Converting to Snip-It Pro's ".snip" format

One of my goals in creating Snip-It Pro was to make it very easy to export your snippets to another format, so that using a proprietary format was not an excuse for not using Snip-It Pro. The latest release of Snip-It Pro introduces two additional export features: the ability to export folders to a single text file and the ability to define an export template and export all the snippets in a folder using that template. This feature effectively enables you to convert your snippets into any other text based format. I even included an example in the help file of defining a template for converting to the Visual Studio “.snippet” format.

But just as important as the ability to export, is the ability to import. Sure you can drag and drop text right into Snip-It Pro, but then you would still need to set a description and other properties. And there is also the ability to publish and retrieve favorite snippets from Snipplr, but then again you might not be using Snipplr, or you’re trying to import from a local format.

I thought about creating a similar import feature by allowing users to define regular expressions, but thought that would probably not be such a great feature, since as the old saying goes “if you have a problem that requires you to use regular expressions, then you have two problems.”

So until I crack this nut of a problem, I figured the best thing I could do, would be to write a post explaining the XML based “.snip” format that Snip-It Pro uses.  After all, most Snip-It Pro users are programmers, and writing scripts to convert between formats is just the sort of problem we like to solve.

Here is a guide to the nodes/fields within the format, with tips if you are going to populate these yourself:

Description – The title/description of the snippet. This is what is displayed as the name of the snippet in the toolbar and folder view.

Content – The actual contents of the snippet. In version 1, this field actually contained RTF. In version 2 and above, plain text is used since we began to support Syntax Highlighting.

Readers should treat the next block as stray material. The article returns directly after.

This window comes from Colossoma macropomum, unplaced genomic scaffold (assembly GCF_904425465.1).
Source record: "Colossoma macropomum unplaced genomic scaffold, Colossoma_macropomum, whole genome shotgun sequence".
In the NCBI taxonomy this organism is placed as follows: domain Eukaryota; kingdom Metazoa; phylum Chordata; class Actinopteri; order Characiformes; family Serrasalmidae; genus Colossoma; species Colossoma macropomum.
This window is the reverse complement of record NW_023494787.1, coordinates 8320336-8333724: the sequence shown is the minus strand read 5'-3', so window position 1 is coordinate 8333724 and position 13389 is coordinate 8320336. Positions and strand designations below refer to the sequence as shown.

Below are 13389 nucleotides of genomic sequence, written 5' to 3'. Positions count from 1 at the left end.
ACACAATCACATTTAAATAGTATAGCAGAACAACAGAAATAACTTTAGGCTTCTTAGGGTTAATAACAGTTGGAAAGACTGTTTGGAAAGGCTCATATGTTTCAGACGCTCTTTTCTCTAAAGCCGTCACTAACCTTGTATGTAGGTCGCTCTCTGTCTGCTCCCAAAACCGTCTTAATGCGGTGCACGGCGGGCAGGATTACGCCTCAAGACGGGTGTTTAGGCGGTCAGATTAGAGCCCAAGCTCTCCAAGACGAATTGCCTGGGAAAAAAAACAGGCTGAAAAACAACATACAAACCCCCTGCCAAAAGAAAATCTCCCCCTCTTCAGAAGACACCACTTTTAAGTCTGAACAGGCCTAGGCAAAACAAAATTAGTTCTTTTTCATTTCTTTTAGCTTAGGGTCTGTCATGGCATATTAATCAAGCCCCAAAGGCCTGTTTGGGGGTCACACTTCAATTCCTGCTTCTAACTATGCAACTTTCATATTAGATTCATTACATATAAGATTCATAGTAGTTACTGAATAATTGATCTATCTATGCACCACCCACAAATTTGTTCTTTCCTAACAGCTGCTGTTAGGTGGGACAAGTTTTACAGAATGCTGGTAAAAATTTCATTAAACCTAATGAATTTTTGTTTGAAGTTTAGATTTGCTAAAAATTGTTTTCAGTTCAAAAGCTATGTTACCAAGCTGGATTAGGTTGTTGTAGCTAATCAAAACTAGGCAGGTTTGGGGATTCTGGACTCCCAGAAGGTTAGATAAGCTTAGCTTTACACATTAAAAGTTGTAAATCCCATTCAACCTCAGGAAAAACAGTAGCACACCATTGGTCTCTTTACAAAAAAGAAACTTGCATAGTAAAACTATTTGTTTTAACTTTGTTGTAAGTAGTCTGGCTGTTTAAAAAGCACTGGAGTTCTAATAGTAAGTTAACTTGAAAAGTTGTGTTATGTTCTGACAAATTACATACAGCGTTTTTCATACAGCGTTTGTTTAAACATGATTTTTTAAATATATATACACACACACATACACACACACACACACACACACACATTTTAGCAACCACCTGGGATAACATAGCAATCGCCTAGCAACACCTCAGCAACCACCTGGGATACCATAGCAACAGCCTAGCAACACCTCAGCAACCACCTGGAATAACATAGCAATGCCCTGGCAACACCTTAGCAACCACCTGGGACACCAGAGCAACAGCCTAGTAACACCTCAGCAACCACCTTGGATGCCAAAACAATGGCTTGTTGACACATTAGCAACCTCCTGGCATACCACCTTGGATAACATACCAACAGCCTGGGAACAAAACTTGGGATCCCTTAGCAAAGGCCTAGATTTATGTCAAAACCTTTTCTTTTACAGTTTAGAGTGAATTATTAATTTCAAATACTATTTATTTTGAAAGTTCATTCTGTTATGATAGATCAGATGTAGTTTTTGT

FileVersion – If you are using RTF for your content field, set this to 1, otherwise set it to 2. If you do set it to 1, keep in mind the next time the snippets is edited, Snip-It Pro automatically converts it to 2, stripping any RTF from your content.

Order– Used to order the snippets in a folder. We don’t do any validation on this other than the fact that it has to be an integer. Once we load all the snippets in a folder, we use this to sort them before displaying in the UI

PreviewText– This is used to populate the tool tip that displays when you hover over the snippet. It was much more useful in version 1, as the tool tips couldn’t display RTF, but normally this is just set to the content.

Notes – This field can have any notes you want and can include RTF text.

Category– The Display Name of the category the snippet is in. Snip-It Pro does a lookup in the categories file located in the “AppData\Roaming\Snip-It Pro” folder. That file has info about how to comment it, what the internal Snipplr category is and which “.syn” file to load from the lib directory in the installation directory to get syntax highlight rules for that language.

ReferenceUrl– Here you should put any reference url as the UI gives you the ability to right click and navigate to the url, but you can put any string in here if you wanted to.

Tags – Put each Tag in a string node as this is a collection of strings.

ID– A guid that can serve as the ID of the snippet. If you don’t want to generate these, leave off the entire Node, as Snip-It Pro will complain if the node is there with no value. This is only used in the “auto commenting” feature, so leaving it off isn’t an issue. Snip-It Pro will actually generate a new Guid if you leave it off next time you save the snippet.

DisableAutoComments – Set to true or false. Controls whether to override the global application setting of inserting auto comments for this particular snippet.

LastUpdated – Put the last updated date time, or better yet, just leave off this node as well as it’s not required.

Here is a sample “.snip” file :

<?xml version="1.0" encoding="utf-8"?>
<Snippet xmlns:xsi="" xmlns:xsd="">
  <Description>C# Property</Description>
  <PreviewText>private [[Data Type]] _[[Property Name]];
public [[Data Type]] [[Property Name]]
 get { return _[[Property Name]]; }
 set { _[[Property Name]] = value; }
  <Notes>{\rtf1\ansi\ansicpg1252\deff0\deflang1033{\fonttbl{\f0\fnil\fcharset0 Verdana;}}
\viewkind4\uc1\pard\f0\fs17 Use configure snippet to configure\par
  <Content>private [[Data Type]] _[[Property Name]];
public [[Data Type]] [[Property Name]]
 get { return _[[Property Name]]; }
 set { _[[Property Name]] = value; }

Something to keep in mind, is that Snip files are just .Net objects (Snip-it Pro is written in C#) that are serialized using the default XML serializer. They are deserialized using the same serializer. If you're a dot net developer, you actually can add references to the Service.File assembly and create your own instances of FileSnippet (Inherits from an abstract snippet class in the Infrastructure.Interface assembly). You can even call the SaveSnippet method of the FileSnippetService in the same assembly to save it once you've populated the fields instead of writing your own serialization code.

If you have any issues creating this format, send me an email or leave a comment.

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